Have a few options on the table but don’t know what to do? Consider the following…
Coaches want to maximize their resources (time and scholarship availability, for instance). For this reason, if a Division-I football team has 20 available scholarships for the upcoming class, they will likely extend scholarship offers to anywhere from 50 to 100 guys who they have evaluated and feel are worthy of a scholarship. Do coaches rank prospects and want to sign the top ones on their board? Sure. But they also don’t want to only offer and recruit the top prospects that every other school is recruiting because the odds are against them that they will be able to sign every athlete on their wish list.
In effect, coaches cast their nets wide into a school of good-looking fish and hope that they get the best ones out there. Remember, in the end schools don’t pick you, you pick them. Schools don’t have draft picks. You’re the shopper and you decide which product you want to invest in.
Along the same lines, if you don’t have a lot of schools knocking down your door it might be best to weigh your options and then make a decision. Just as schools don’t want to be stuck holding a lot of scholarships late in the winter (if this happens, most of the good fish are probably gone), it’s not in a prospect’s best interest to wait until the last minute to decide unless he/she is a BIG TIME STUD that everyone on the country is after. The scholarship you were offered back in the spring may not be available when you decide you’re ready to make a decision.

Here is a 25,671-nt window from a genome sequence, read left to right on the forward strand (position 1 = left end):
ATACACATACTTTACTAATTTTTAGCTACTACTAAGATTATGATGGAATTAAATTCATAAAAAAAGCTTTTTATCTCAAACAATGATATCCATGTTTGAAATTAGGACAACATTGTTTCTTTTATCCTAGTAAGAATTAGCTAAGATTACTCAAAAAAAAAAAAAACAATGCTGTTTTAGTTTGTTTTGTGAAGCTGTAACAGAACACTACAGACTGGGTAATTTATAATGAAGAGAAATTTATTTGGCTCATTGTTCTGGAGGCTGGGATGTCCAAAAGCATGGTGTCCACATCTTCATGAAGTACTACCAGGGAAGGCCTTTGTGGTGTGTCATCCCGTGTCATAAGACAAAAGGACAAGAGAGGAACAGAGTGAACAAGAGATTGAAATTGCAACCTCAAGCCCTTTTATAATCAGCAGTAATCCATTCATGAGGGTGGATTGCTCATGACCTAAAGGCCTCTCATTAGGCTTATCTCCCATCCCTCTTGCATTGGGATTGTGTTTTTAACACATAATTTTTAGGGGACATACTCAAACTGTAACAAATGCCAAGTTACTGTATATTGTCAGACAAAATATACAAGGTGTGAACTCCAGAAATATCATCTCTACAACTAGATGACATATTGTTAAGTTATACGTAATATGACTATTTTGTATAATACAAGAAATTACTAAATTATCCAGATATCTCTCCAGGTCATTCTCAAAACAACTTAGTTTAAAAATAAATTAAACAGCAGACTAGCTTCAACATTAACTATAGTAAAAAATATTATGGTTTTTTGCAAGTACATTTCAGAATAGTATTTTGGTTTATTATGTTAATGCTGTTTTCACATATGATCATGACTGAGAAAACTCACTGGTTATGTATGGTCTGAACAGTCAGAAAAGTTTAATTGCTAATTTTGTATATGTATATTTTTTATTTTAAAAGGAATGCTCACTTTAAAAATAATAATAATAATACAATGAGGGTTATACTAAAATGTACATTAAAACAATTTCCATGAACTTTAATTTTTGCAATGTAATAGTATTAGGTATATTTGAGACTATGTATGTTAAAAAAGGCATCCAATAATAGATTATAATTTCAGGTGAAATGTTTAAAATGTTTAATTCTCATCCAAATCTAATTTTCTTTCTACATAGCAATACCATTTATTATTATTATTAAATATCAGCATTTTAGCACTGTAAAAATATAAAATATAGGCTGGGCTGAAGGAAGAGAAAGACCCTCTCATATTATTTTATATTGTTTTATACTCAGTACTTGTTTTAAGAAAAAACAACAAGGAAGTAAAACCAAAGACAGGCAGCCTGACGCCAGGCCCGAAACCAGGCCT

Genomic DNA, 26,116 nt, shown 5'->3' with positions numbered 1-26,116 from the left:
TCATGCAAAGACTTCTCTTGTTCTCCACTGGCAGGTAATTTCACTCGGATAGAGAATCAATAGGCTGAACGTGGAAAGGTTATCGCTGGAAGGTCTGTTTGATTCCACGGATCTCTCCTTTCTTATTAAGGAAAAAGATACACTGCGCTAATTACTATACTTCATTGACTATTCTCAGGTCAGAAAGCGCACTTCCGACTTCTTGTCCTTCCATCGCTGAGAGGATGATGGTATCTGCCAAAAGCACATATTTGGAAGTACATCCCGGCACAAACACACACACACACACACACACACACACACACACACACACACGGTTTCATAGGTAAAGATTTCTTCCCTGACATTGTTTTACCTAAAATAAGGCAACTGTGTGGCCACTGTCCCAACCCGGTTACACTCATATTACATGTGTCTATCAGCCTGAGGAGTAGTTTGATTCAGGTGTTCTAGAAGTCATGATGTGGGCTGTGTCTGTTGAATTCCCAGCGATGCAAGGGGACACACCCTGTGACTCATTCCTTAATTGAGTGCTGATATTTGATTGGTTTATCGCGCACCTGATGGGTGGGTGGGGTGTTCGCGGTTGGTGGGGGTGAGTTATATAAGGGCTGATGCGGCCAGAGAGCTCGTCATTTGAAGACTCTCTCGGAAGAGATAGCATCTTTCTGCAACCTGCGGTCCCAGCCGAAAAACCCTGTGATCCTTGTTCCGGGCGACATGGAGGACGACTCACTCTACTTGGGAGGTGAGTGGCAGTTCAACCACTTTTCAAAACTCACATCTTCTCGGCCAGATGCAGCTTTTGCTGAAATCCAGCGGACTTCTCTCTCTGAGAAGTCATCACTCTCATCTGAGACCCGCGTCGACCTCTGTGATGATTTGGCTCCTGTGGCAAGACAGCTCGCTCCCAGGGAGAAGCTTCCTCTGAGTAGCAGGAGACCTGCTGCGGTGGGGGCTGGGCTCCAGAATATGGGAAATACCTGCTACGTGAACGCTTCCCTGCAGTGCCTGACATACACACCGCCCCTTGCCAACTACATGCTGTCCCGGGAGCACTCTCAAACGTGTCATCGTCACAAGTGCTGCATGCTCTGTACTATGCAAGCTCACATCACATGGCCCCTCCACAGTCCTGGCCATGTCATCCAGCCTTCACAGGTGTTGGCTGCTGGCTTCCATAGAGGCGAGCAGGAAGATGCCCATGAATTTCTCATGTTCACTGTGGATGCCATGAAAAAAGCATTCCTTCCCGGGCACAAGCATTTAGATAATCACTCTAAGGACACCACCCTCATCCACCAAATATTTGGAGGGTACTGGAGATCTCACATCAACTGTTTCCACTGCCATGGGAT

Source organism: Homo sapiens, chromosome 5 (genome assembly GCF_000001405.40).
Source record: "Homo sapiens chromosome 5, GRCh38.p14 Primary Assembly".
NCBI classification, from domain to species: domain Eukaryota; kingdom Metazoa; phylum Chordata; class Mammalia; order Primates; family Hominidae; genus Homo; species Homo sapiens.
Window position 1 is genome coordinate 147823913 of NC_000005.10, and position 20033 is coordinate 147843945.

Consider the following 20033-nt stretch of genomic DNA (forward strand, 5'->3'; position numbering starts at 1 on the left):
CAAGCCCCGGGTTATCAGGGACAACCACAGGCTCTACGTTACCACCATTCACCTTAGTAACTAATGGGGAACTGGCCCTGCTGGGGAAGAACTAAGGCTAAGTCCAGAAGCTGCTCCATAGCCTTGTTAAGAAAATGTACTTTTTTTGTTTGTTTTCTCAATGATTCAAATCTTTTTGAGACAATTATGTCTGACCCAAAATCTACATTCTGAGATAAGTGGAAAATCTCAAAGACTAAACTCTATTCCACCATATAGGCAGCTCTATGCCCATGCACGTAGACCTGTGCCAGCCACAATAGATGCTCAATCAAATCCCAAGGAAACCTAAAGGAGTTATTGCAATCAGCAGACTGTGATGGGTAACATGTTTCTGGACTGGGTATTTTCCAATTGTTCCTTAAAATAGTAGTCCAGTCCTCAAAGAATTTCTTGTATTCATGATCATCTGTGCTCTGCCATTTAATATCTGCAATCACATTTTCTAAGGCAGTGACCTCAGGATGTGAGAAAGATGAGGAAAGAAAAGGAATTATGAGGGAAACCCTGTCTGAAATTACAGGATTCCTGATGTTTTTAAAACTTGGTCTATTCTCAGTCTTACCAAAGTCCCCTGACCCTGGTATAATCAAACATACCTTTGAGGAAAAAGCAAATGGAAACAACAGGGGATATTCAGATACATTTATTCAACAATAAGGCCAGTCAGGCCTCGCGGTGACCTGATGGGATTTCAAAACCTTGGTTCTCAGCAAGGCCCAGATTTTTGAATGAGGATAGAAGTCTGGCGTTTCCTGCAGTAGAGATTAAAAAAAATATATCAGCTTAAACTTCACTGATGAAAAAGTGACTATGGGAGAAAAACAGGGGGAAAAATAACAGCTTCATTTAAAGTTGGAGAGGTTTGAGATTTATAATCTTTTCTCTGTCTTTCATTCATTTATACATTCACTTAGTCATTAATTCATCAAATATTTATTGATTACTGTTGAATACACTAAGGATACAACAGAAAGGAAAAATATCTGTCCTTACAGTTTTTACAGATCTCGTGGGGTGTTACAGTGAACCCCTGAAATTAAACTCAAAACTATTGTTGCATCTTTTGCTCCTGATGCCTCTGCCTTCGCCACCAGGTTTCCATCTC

Think of it this way: the college program is an airline selling seats. There are only so many seats available before the flight gets booked. The airline wants to make sure they have the flight sold and will sell to those who are willing to pay. If you can decide where you want to fly to or are waiting for the fares to become cheaper, you run the risk of having other flights book up and now you’re without a seat.
We’re not advocating that you make a quick decision. Instead we’re telling you to do your homework, weigh your options, and make the best possible choice for YOU, understanding that the longer you wait, it’s possible that the fewer options you will have.
On the flip side, the occasional second-tier prospect gets lucky and ends up at a top tier school because he/she is the top-rated remaining prospect on a program’s board. There are always exceptions to the rule. Our advice… if you have a good array of options to choose from, don’t get too greedy and hold out for what you way deem as “better” options. In the end, you may find yourself with less than what you originally started with.